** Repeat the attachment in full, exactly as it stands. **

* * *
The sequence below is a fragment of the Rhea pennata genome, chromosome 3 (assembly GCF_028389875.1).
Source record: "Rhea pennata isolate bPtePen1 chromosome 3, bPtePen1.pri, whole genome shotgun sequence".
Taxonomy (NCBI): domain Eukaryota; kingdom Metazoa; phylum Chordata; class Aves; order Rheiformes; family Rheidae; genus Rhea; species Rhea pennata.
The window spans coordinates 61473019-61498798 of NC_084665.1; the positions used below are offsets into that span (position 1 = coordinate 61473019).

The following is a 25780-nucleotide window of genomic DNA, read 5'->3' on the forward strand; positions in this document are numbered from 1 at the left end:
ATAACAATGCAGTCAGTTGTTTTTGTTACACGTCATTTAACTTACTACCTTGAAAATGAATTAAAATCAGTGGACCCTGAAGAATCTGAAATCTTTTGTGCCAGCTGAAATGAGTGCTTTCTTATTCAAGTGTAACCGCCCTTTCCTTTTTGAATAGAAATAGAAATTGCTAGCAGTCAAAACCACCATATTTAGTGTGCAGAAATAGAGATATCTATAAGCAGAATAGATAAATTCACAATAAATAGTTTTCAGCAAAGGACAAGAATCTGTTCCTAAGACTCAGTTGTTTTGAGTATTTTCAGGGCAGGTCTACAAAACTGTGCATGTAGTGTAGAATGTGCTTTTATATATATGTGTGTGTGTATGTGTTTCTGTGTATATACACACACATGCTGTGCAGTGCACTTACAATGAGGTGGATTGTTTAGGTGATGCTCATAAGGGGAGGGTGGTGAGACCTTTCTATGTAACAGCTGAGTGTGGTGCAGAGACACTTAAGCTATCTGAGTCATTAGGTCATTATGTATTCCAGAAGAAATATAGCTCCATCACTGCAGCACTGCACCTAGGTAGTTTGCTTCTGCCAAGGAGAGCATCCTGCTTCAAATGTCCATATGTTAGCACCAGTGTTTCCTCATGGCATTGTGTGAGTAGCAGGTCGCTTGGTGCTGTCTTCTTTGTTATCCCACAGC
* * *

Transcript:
The sequence below is a fragment of the Rhea pennata genome, chromosome 3 (assembly GCF_028389875.1).
Source record: "Rhea pennata isolate bPtePen1 chromosome 3, bPtePen1.pri, whole genome shotgun sequence".
Taxonomy (NCBI): domain Eukaryota; kingdom Metazoa; phylum Chordata; class Aves; order Rheiformes; family Rheidae; genus Rhea; species Rhea pennata.
The window spans coordinates 61473019-61498798 of NC_084665.1; the positions used below are offsets into that span (position 1 = coordinate 61473019).

The following is a 25780-nucleotide window of genomic DNA, read 5'->3' on the forward strand; positions in this document are numbered from 1 at the left end:
ATAACAATGCAGTCAGTTGTTTTTGTTACACGTCATTTAACTTACTACCTTGAAAATGAATTAAAATCAGTGGACCCTGAAGAATCTGAAATCTTTTGTGCCAGCTGAAATGAGTGCTTTCTTATTCAAGTGTAACCGCCCTTTCCTTTTTGAATAGAAATAGAAATTGCTAGCAGTCAAAACCACCATATTTAGTGTGCAGAAATAGAGATATCTATAAGCAGAATAGATAAATTCACAATAAATAGTTTTCAGCAAAGGACAAGAATCTGTTCCTAAGACTCAGTTGTTTTGAGTATTTTCAGGGCAGGTCTACAAAACTGTGCATGTAGTGTAGAATGTGCTTTTATATATATGTGTGTGTGTATGTGTTTCTGTGTATATACACACACATGCTGTGCAGTGCACTTACAATGAGGTGGATTGTTTAGGTGATGCTCATAAGGGGAGGGTGGTGAGACCTTTCTATGTAACAGCTGAGTGTGGTGCAGAGACACTTAAGCTATCTGAGTCATTAGGTCATTATGTATTCCAGAAGAAATATAGCTCCATCACTGCAGCACTGCACCTAGGTAGTTTGCTTCTGCCAAGGAGAGCATCCTGCTTCAAATGTCCATATGTTAGCACCAGTGTTTCCTCATGGCATTGTGTGAGTAGCAGGTCGCTTGGTGCTGTCTTCTTTGTTATCCCACAGC